Yong-Ki Lee, Sally Y. Kim, Namho Chung, Kwanghoon Ahn and Jong-Won Lee

Social commerce using social media has been on the rapid increase. Among various social commerce models, group-buying has become the mainstream. There is a paucity of…

4398

Abstract

Purpose

Social commerce using social media has been on the rapid increase. Among various social commerce models, group-buying has become the mainstream. There is a paucity of research related to how customers perceive value in group-buying situations. This paper aims to examine and analyze various factors that influence perceived customer value in group-buying.

Design/methodology/approach

Data were collected using a survey on customers who had purchased a restaurant service deal on a group-buying site. A partial least squares technique was used to estimate the model.

Findings

Results show that perceived customer value affects customers’ group buying intentions and that all four antecedents of perceived value (low price, valence of experience, trust in social media and reputation of the group-buying site) have a significant influence. Implications and further research directions are discussed at the end of the paper.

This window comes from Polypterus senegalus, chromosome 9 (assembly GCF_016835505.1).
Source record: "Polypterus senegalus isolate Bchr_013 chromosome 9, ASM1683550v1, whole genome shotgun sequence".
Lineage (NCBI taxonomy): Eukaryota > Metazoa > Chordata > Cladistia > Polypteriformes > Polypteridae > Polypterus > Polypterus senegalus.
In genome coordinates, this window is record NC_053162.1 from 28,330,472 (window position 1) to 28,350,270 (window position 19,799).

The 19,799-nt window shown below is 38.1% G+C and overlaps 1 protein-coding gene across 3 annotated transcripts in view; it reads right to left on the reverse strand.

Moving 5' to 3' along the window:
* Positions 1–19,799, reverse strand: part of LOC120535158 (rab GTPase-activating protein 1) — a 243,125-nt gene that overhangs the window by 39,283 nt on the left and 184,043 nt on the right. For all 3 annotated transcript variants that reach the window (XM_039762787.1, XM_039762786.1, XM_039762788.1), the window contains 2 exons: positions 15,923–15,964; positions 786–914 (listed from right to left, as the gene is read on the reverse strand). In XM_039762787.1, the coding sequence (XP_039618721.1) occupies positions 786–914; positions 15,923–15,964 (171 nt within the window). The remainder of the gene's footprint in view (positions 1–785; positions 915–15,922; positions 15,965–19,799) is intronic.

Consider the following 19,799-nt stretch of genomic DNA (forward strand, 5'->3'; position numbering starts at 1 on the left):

Originality/value

This study provides valuable strategic implications for social commerce firms.

Details

Journal of Services Marketing, vol. 30 no. 4
Type: Research Article
ISSN: 0887-6045

Keywords

Article
Publication date: 28 January 2014

I-Cheng Chang, Chuang-Chun Liu and Kuanchin Chen

The focus in this study is a model that predicts continuance intention of online multi-player games. In this integrated model, the social cognitive theory (SCT) lays out…

4834

Abstract

Purpose

The focus in this study is a model that predicts continuance intention of online multi-player games. In this integrated model, the social cognitive theory (SCT) lays out the foundation of two types of pre-use (pre-play) expectations, the flow theory captures the affective feeling with the game as a moderator for the effect from the two pre-use expectations, and subjective norm together with its associated antecedents cover a wide spectrum of social influences.